A. Officers in the OSB who reach 18 yrs Active Federal Service (AFS) prior to the MRD established by the board, will be allowed to continue to serve until they reach 20 yrs AFS IAW USC TITLE X. Officers are still required to have 10 years Active Federal Commissioned Service (AFCS) to retire as an Officer. USC TITLE X section 3911 allows officers with at least 8 years AFCS on the date of their retirement to request a waiver to the 10 yr AFCS requirement. The authority to grant the waiver is currently held at the Assistant Secretary of the Army. Each case will be evaluated on an individual basis and will be approved or denied based on its individual merits. While there is no guarantee of waiver approval, it is expected that provided the officer has served honorably in the grade of CPT, the waiver will be supported. HRC is working with G1 and the ASA(M&RA) to codify and disseminate the process to be used by officers to quickly obtain the waiver of AFCS. In addition, HRC is seeking a delegation of authority from the G1 and ASA(M&RA) to expedite the process.

What is a file assessment?

A file assessment is a review of all documents within an officer’s official record to give the reviewer an idea of the officer’s experience, education, and level of demonstrated performance and potential. It is every officer’s personal responsibility to manage his/her AMHRR and conduct periodic file self-assessments/reviews of the ORB, DA photo and OERs. Visit HRC’s OSB information page for additional information at https://www.hrc.army.mil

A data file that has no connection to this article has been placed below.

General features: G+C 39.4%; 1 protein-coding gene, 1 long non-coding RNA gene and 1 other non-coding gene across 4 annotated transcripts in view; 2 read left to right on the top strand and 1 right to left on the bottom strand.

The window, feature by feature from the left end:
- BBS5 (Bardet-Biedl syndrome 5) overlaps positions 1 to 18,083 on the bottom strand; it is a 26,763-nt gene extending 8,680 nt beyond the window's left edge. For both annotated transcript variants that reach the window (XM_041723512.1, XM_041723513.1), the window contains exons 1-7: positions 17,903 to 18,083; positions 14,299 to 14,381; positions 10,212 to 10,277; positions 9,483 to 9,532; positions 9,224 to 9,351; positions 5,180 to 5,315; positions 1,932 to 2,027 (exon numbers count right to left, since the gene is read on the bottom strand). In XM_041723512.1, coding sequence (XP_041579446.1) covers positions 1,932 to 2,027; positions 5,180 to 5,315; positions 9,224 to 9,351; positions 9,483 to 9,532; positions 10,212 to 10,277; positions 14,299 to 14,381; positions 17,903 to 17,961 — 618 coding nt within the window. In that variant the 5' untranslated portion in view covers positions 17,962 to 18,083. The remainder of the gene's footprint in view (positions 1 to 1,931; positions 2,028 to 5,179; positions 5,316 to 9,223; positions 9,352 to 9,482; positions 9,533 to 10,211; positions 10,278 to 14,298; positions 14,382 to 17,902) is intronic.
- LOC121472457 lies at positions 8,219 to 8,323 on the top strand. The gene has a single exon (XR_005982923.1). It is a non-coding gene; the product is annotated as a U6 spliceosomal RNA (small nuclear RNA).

Where can officers find more information about their file?

Officers are encouraged to discuss their file with immediate supervisors, mentors, human resource managers and/or assignment officers.

What documents in an officer’s official file will the OSB/eSERB review?

The OSB will review an officer’s performance in the AMHRR, which will include access to the Restricted (R) portion of the AMHRR, the officer record brief, or ORB, the official photograph and OERs, to include previously masked reports.


The documents on the AMHRR, including those in the restricted portion that will be seen by the board, may include the following:

1. Article 15 or other UCMJ actions received as an enlisted member or as an officer that have not been set aside by proper authority. However, punishment under Article 15 or other UCMJ actions in a Soldier’s early career (specialist/corporal and below with fewer than three years of service) will not be considered in deliberation.

2. DA Suitability and Evaluation Board, or DASEB, filing of unfavorable information.

3. Promotion list removal documents when the officer is removed from the list.

4. Punitive or administrative letters of reprimand, admonition or censure.

If officers find deficiencies in their AMRR, how should they make corrections?

When a deficiency is discovered, the first stop should always be the unit S1 or servicing Military Personnel Division, or MPD. Specific questions or issues that are beyond an S1’s ability to answer should be brought to the attention of the assignment officer.

What regulations can assist with a self-assessment/review of an AMHRR?